VIEW VIDEO INTERVIEW
Video Interview by Los Angeles filmmaker Veronica Aberham
Sam Erenberg has created challenging work using narratives that constantly push us to explore history, eastern philosophy, the kabala, mysticism and how these converge in language and in visual form. Since graduating from Chouinard Art Institute in the 1960’s, Erenberg has explored many forms of expression. “It started with the alternative space movement, artists were starting to use new and different form: video, performance installation, and the place of narrative.”
While pursuing a MFA at the University of California, Santa Barbara, he worked under instructors (Richard Dunlap, Miles Varner, and Wayne Buckley) who spurred his exploration of multimedia and experimental media and film, installation and performance work. “Some things that I started to explore were new music, movement, video, closed circuit TV and porta packs. Though my graduate thesis was in painting and not film, this did not keep me from exploring many media.” This framework set the tone and range for over forty years of self-expression, pioneering, and ever new and intensive work. These extend at times to political subjects with which he explores and plays at times. “I found a relationship between physics and mysticism and then I came up with an esoteric system and using my own experiences in life to translate it into a kind of observable system.”
Erenberg has exhibited extensively. His works can be found in many public collections, the Akademie fuer Sozialarbeit (Bregenz, Austria), Franklin Furnace Archive and Museum of Modern Art (New York), the Getty Center for the Study of Art and Humanities and Skirball Cultural Center Museum (Los Angeles), and the Kunstmuseum (Bern, Switzerland) to name a few. His work has made an important contribution in the minimalist movement, which led up to the postmodern era.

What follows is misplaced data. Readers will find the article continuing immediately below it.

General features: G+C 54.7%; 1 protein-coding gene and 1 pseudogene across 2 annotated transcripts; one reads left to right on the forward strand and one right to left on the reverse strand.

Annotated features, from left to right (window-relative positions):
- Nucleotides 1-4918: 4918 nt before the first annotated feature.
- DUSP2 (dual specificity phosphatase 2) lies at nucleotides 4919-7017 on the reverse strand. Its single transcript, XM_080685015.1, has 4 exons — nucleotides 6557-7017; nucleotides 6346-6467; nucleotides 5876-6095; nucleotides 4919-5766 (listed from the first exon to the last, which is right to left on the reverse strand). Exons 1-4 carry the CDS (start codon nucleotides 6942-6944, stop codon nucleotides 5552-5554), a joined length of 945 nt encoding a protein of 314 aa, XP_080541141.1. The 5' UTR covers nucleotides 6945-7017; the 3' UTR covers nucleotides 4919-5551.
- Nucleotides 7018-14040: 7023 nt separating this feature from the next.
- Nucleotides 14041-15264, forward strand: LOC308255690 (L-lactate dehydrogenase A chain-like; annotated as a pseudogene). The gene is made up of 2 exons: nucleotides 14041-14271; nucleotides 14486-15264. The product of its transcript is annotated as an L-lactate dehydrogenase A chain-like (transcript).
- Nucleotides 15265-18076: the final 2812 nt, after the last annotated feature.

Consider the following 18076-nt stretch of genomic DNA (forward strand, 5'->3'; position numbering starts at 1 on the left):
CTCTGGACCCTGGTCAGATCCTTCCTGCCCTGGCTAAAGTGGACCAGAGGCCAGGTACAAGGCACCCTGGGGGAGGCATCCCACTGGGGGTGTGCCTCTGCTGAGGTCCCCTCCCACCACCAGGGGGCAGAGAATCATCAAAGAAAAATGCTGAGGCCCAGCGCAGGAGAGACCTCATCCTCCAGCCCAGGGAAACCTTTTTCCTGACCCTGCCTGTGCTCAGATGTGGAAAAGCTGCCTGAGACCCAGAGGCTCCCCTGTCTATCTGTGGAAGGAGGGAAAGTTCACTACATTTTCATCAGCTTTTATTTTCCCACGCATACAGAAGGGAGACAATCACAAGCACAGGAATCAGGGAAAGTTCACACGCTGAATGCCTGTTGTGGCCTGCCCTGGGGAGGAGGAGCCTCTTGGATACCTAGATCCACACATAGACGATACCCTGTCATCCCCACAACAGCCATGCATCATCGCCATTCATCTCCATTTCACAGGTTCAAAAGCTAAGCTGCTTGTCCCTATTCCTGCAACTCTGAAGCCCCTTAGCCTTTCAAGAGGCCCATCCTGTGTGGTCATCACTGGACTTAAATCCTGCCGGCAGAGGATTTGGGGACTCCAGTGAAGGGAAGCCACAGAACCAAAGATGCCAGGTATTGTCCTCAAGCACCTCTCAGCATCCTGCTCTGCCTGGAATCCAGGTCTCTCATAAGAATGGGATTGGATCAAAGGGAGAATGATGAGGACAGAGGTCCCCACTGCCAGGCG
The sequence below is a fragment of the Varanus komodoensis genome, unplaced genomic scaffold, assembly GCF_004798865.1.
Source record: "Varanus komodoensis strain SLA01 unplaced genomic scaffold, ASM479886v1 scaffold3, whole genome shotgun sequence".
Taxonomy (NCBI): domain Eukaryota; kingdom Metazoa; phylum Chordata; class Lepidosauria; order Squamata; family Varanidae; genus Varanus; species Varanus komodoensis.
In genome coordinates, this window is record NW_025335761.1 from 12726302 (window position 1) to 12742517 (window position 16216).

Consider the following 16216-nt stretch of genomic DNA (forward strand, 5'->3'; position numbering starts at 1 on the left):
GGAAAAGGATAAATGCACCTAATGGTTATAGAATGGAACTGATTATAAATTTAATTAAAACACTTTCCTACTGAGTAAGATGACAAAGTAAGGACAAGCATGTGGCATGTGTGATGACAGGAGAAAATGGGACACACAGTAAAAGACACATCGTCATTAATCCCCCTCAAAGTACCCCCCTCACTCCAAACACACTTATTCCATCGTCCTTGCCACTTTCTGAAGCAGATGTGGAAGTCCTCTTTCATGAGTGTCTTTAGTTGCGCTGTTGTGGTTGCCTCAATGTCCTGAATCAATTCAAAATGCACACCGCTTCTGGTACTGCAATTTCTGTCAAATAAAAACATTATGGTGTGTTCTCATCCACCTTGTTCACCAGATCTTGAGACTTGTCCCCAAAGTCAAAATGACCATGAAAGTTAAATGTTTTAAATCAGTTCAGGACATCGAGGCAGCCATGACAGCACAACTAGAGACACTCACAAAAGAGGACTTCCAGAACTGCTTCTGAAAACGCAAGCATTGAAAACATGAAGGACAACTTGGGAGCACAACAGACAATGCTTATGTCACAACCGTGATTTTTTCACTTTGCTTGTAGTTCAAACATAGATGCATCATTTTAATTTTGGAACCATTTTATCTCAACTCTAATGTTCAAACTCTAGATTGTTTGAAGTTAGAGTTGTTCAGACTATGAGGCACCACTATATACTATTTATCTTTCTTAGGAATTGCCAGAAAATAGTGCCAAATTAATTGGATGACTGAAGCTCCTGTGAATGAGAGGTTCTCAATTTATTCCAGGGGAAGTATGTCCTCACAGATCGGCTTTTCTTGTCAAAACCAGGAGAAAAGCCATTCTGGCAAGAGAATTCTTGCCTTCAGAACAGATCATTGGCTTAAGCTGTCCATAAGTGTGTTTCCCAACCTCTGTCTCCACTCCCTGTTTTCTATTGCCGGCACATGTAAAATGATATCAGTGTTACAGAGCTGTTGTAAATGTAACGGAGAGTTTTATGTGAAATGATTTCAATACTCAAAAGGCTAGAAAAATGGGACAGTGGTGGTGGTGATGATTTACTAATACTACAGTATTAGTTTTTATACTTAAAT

Erenberg’s videos will be screened next year at the Filmforum’s Alternative Projections: Experimental Film in Los Angeles 1945 - 1980, as part of the Pacific Standard Time: Art in LA 1945 - 1980. “I wouldn’t call myself a video artist or filmmaker. I’m just an artist who makes films, and works in video, books, and painting. Some artists just work in one media solely without changing, but I change.”
Here we present a video on his latest exhibit, Mementos, and other recent works, and hear how his thoughts and life undergird the creation of his work. “I think my work is more like Barnet Newman’s work because my work is amorphous and transparent like Newman’s work, but I don’t get into a spiritual state before I start work, you know.”
For additional information please visit Erenberg’s website.